Modern Noah's Ark

The Intellectual Property Right of Animal and Plant Varieties Should Also Be Protected
High-Tech Selecting And Breeding Varities Create Competitiveness for Livestock Industry
Plant Seedlings Industry Has Great Business Opportunity
Building A Cosmopolitan Aquatic Germplasm Bank
Livestock Germplasm Center Safeguards Genetic Resources of Taiwan's Livestocks
Preserving Forest Genetic Resources Permanently, Pollens, Seeds and Mother Trees Are All Treasures
The National Plant Genetic Resources Center Protects Seedlings of Hope
Protection and Breeding Plant Species All Biological Resources Are Treasures

The Intellectual Property Right of Animal and Plant Varieties Should Also Be Protected


 Even the Queen said the Taiwan Orchid America (Image provided by the seed field) The 97-year old RHS Chelsea Flower Show Invited Taiwan to participate in the 2010 exhibition and Queen Elizabeth II went and admire Taiwan orchids at display and show her appreciations of the beautiful orchids we uvderstand firmly the accomplishments of Taiwan agricultural a efforts in protecting variety rights during the pass few years.

Taiwan is acclaimed as the kingdom of orchids which supplies the world with one third of all orchids. Since reaching agreement with the European Union on mutual acceptance of apllications for plant variety rights in early 2007, Taiwan flower farmers have been given sufficient protection when exporting to Europe because they can exercise their variety rights there. When visiting Taipei in March 2009, President Bart Kiewiet of European Community Plant Variety Office reached a consensus with our government on practically accepting Taiwan's Phalaenopsis orchid variety characters certification reports, simplifying application procedures for Taiwan Phalaenopsis orchids' plant variety right in the EU and thus strengthening Taiwan orchid industry's competitiveness.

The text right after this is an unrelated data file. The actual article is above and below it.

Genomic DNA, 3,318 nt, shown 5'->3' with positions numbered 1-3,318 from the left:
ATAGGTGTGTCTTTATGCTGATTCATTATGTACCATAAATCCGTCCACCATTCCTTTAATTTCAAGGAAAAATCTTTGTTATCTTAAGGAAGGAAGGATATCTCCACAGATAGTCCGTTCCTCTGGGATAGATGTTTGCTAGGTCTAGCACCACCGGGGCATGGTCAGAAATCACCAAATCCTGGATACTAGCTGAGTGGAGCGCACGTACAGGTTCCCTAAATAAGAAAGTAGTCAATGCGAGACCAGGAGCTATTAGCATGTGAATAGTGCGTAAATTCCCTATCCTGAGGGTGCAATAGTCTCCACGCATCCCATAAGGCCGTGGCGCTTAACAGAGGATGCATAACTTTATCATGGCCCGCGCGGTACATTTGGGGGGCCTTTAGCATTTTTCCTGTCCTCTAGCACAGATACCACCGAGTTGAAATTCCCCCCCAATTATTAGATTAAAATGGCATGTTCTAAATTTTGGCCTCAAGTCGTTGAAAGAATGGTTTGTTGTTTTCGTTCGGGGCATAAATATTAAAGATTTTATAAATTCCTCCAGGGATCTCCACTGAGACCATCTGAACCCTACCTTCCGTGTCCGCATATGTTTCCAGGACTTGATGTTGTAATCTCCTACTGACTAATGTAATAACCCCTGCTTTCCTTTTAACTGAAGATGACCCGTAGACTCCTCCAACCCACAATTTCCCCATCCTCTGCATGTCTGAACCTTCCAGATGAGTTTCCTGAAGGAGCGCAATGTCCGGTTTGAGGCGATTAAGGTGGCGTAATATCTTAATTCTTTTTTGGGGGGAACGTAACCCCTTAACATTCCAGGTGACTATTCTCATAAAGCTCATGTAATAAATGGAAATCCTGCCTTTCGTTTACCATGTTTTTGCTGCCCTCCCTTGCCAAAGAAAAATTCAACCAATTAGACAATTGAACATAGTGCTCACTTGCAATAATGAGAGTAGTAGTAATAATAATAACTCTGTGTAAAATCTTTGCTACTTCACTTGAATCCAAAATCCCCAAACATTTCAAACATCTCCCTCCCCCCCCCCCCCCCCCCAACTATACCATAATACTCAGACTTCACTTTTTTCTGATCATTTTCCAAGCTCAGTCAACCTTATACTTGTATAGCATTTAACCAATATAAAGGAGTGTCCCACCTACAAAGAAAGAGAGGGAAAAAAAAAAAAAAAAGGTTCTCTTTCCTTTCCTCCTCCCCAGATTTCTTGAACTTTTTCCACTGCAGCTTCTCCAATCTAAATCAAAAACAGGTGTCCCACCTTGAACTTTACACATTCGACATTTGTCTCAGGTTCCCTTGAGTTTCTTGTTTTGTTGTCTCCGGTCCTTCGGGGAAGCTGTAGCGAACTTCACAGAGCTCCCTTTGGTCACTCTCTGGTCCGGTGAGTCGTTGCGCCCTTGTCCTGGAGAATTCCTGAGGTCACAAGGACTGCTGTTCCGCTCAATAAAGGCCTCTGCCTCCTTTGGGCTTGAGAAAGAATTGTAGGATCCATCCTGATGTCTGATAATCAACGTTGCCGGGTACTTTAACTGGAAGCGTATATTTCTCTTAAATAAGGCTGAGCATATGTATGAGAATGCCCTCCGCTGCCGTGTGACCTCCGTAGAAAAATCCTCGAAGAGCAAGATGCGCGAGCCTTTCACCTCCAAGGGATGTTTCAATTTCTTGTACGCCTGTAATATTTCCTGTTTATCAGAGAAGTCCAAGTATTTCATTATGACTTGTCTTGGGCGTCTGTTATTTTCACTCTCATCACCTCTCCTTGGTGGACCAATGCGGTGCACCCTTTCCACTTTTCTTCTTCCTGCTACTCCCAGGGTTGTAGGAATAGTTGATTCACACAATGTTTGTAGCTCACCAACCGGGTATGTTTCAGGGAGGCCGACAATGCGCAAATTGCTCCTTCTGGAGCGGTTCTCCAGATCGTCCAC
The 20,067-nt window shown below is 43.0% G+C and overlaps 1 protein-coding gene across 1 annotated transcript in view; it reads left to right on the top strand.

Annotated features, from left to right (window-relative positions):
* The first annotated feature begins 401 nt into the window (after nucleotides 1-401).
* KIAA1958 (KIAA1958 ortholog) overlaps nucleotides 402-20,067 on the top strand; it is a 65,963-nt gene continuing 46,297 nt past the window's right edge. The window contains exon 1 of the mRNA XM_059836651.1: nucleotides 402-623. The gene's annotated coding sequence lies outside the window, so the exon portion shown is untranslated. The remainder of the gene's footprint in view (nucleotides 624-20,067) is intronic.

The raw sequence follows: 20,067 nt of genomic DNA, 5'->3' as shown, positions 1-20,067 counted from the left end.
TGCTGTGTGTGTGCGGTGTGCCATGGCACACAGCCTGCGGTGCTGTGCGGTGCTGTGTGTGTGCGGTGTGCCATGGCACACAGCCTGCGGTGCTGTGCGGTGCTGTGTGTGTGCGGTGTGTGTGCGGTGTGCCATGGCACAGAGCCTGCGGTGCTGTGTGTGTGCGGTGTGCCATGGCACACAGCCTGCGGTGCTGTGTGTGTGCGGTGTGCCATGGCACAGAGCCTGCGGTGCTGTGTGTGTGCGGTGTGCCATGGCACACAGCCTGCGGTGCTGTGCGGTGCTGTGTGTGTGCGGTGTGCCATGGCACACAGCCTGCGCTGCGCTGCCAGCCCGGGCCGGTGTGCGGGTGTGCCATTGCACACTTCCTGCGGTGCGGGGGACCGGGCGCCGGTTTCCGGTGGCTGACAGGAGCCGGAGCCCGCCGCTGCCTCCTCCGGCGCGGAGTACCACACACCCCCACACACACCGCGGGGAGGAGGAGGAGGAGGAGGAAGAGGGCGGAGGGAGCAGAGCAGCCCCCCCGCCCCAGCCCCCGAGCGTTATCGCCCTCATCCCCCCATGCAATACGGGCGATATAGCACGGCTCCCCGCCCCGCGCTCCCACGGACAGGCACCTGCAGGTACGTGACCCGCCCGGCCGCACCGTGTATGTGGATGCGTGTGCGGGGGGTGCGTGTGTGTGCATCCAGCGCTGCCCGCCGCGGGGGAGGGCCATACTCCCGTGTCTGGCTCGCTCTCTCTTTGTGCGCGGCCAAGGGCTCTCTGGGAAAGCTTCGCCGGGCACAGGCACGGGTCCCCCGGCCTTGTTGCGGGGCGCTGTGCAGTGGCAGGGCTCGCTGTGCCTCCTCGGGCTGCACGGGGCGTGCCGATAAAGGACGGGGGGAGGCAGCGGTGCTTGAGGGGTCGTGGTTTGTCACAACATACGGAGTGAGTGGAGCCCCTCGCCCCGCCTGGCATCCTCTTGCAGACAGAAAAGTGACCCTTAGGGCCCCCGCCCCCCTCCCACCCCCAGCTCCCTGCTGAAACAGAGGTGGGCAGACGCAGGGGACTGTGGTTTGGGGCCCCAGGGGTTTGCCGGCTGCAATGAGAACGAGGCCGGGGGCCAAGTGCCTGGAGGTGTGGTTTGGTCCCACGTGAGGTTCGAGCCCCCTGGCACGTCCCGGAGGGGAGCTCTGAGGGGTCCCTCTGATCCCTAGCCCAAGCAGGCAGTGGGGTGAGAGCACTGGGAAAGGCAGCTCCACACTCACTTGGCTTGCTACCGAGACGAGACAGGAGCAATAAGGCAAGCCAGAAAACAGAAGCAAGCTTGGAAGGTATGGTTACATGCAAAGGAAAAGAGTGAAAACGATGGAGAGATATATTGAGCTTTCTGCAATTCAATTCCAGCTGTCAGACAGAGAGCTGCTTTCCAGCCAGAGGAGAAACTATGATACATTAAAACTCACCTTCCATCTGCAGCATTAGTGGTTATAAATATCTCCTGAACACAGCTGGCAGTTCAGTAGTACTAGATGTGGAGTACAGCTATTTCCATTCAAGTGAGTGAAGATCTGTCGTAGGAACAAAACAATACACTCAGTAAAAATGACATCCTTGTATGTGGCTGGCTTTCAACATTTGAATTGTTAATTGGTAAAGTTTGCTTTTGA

"Territoriality principle is applicable to plant variety rights," noted the Agriculture and Food Agency (COA), "and Taiwan's orchids could not apply for variety rights in Europe as a legal or natural person prior to 2007." Many European flower businessmen bought several flower seedlings in Taiwan and applied for variety rights when returning to Europe, with the result that Taiwan flower businessmen were unable to sell their flowers in Europe.

After reaching variety right agreement with the EU, European businessmen still buy flower seedlings in Taiwan but now they also buy out rights to apply for plant variety right at a high price. "Some varieties popular on the market can be sold for more than NT$1 million per variety when participating in flower shows," according to flower businessmen.

The AFA pointed out that due to agricultural agencies' efforts, China included orchids in the list of protected new plant varieties on March 1, 2010, allowing Taiwan orchid breeders to apply for plant variety protection in China. This has greatly helped the development of Taiwan's orchid industry.

More than 90% green soybeans produced in Taiwan are exported to Japan and Taiwan reached in 2006 an agreement with Japan on mutual accpetance of applications for plant variety right. When Taiwan businessmen applied for variety right in Japan, they can sell green soybeans at a doubled price.